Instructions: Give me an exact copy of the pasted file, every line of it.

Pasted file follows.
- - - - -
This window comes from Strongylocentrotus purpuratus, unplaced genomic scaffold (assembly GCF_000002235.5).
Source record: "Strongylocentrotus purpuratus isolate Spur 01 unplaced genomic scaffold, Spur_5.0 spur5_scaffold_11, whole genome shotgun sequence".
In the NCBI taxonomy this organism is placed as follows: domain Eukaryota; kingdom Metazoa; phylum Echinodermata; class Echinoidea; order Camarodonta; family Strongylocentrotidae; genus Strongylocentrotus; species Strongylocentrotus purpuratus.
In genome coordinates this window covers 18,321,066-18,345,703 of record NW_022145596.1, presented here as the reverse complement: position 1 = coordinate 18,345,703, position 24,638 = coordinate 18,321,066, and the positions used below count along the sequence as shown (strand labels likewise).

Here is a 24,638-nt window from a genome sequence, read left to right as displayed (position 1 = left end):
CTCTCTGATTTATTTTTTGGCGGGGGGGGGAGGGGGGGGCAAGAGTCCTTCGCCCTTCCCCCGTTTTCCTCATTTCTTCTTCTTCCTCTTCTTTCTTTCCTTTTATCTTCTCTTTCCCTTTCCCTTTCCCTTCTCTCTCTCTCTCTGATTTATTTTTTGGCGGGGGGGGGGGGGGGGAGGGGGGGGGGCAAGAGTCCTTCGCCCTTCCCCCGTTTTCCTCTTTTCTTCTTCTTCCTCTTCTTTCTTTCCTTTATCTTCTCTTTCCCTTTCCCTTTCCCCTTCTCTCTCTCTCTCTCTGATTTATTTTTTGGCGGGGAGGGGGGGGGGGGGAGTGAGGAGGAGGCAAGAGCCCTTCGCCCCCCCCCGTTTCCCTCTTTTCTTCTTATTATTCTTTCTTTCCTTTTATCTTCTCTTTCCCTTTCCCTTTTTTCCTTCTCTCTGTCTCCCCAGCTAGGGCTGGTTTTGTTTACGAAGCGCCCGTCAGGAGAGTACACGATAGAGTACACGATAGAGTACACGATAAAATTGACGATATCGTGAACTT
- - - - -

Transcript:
This window comes from Strongylocentrotus purpuratus, unplaced genomic scaffold (assembly GCF_000002235.5).
Source record: "Strongylocentrotus purpuratus isolate Spur 01 unplaced genomic scaffold, Spur_5.0 spur5_scaffold_11, whole genome shotgun sequence".
In the NCBI taxonomy this organism is placed as follows: domain Eukaryota; kingdom Metazoa; phylum Echinodermata; class Echinoidea; order Camarodonta; family Strongylocentrotidae; genus Strongylocentrotus; species Strongylocentrotus purpuratus.
In genome coordinates this window covers 18,321,066-18,345,703 of record NW_022145596.1, presented here as the reverse complement: position 1 = coordinate 18,345,703, position 24,638 = coordinate 18,321,066, and the positions used below count along the sequence as shown (strand labels likewise).

Here is a 24,638-nt window from a genome sequence, read left to right as displayed (position 1 = left end):
CTCTCTGATTTATTTTTTGGCGGGGGGGGGAGGGGGGGGCAAGAGTCCTTCGCCCTTCCCCCGTTTTCCTCATTTCTTCTTCTTCCTCTTCTTTCTTTCCTTTTATCTTCTCTTTCCCTTTCCCTTTCCCTTCTCTCTCTCTCTCTGATTTATTTTTTGGCGGGGGGGGGGGGGGGGAGGGGGGGGGGCAAGAGTCCTTCGCCCTTCCCCCGTTTTCCTCTTTTCTTCTTCTTCCTCTTCTTTCTTTCCTTTATCTTCTCTTTCCCTTTCCCTTTCCCCTTCTCTCTCTCTCTCTCTGATTTATTTTTTGGCGGGGAGGGGGGGGGGGGGAGTGAGGAGGAGGCAAGAGCCCTTCGCCCCCCCCCGTTTCCCTCTTTTCTTCTTATTATTCTTTCTTTCCTTTTATCTTCTCTTTCCCTTTCCCTTTTTTCCTTCTCTCTGTCTCCCCAGCTAGGGCTGGTTTTGTTTACGAAGCGCCCGTCAGGAGAGTACACGATAGAGTACACGATAGAGTACACGATAAAATTGACGATATCGTGAACTT